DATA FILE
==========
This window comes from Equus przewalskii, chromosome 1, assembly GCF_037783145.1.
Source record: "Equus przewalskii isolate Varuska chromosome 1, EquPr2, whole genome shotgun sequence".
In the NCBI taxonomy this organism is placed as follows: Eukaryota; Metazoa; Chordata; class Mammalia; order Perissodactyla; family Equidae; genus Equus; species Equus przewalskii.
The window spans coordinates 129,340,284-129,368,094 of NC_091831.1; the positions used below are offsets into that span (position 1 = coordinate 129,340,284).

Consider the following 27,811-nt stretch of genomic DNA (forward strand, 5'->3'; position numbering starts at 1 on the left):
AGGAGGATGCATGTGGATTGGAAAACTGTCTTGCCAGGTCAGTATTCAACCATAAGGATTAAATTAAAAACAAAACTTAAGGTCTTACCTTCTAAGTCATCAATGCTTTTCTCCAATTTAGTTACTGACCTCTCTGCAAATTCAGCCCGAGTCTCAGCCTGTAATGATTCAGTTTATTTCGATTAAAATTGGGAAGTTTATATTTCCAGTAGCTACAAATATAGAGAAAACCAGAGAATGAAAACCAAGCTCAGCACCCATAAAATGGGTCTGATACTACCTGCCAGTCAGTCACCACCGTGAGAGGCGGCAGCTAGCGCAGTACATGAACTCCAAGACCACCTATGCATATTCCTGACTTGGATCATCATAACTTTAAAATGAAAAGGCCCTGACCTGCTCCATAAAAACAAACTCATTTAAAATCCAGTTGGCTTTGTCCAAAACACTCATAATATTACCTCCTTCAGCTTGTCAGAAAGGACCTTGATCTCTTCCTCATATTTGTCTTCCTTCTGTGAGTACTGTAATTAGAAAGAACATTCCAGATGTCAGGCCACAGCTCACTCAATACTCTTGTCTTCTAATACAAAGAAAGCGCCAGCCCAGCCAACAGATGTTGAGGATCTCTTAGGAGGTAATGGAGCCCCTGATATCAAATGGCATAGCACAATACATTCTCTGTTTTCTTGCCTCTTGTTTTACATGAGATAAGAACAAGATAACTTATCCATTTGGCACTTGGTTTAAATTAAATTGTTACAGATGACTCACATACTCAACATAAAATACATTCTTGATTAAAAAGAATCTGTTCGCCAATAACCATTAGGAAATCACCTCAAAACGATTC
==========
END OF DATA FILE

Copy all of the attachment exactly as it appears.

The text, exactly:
This window comes from Equus przewalskii, chromosome 1, assembly GCF_037783145.1.
Source record: "Equus przewalskii isolate Varuska chromosome 1, EquPr2, whole genome shotgun sequence".
In the NCBI taxonomy this organism is placed as follows: Eukaryota; Metazoa; Chordata; class Mammalia; order Perissodactyla; family Equidae; genus Equus; species Equus przewalskii.
The window spans coordinates 129,340,284-129,368,094 of NC_091831.1; the positions used below are offsets into that span (position 1 = coordinate 129,340,284).

Consider the following 27,811-nt stretch of genomic DNA (forward strand, 5'->3'; position numbering starts at 1 on the left):
AGGAGGATGCATGTGGATTGGAAAACTGTCTTGCCAGGTCAGTATTCAACCATAAGGATTAAATTAAAAACAAAACTTAAGGTCTTACCTTCTAAGTCATCAATGCTTTTCTCCAATTTAGTTACTGACCTCTCTGCAAATTCAGCCCGAGTCTCAGCCTGTAATGATTCAGTTTATTTCGATTAAAATTGGGAAGTTTATATTTCCAGTAGCTACAAATATAGAGAAAACCAGAGAATGAAAACCAAGCTCAGCACCCATAAAATGGGTCTGATACTACCTGCCAGTCAGTCACCACCGTGAGAGGCGGCAGCTAGCGCAGTACATGAACTCCAAGACCACCTATGCATATTCCTGACTTGGATCATCATAACTTTAAAATGAAAAGGCCCTGACCTGCTCCATAAAAACAAACTCATTTAAAATCCAGTTGGCTTTGTCCAAAACACTCATAATATTACCTCCTTCAGCTTGTCAGAAAGGACCTTGATCTCTTCCTCATATTTGTCTTCCTTCTGTGAGTACTGTAATTAGAAAGAACATTCCAGATGTCAGGCCACAGCTCACTCAATACTCTTGTCTTCTAATACAAAGAAAGCGCCAGCCCAGCCAACAGATGTTGAGGATCTCTTAGGAGGTAATGGAGCCCCTGATATCAAATGGCATAGCACAATACATTCTCTGTTTTCTTGCCTCTTGTTTTACATGAGATAAGAACAAGATAACTTATCCATTTGGCACTTGGTTTAAATTAAATTGTTACAGATGACTCACATACTCAACATAAAATACATTCTTGATTAAAAAGAATCTGTTCGCCAATAACCATTAGGAAATCACCTCAAAACGATTC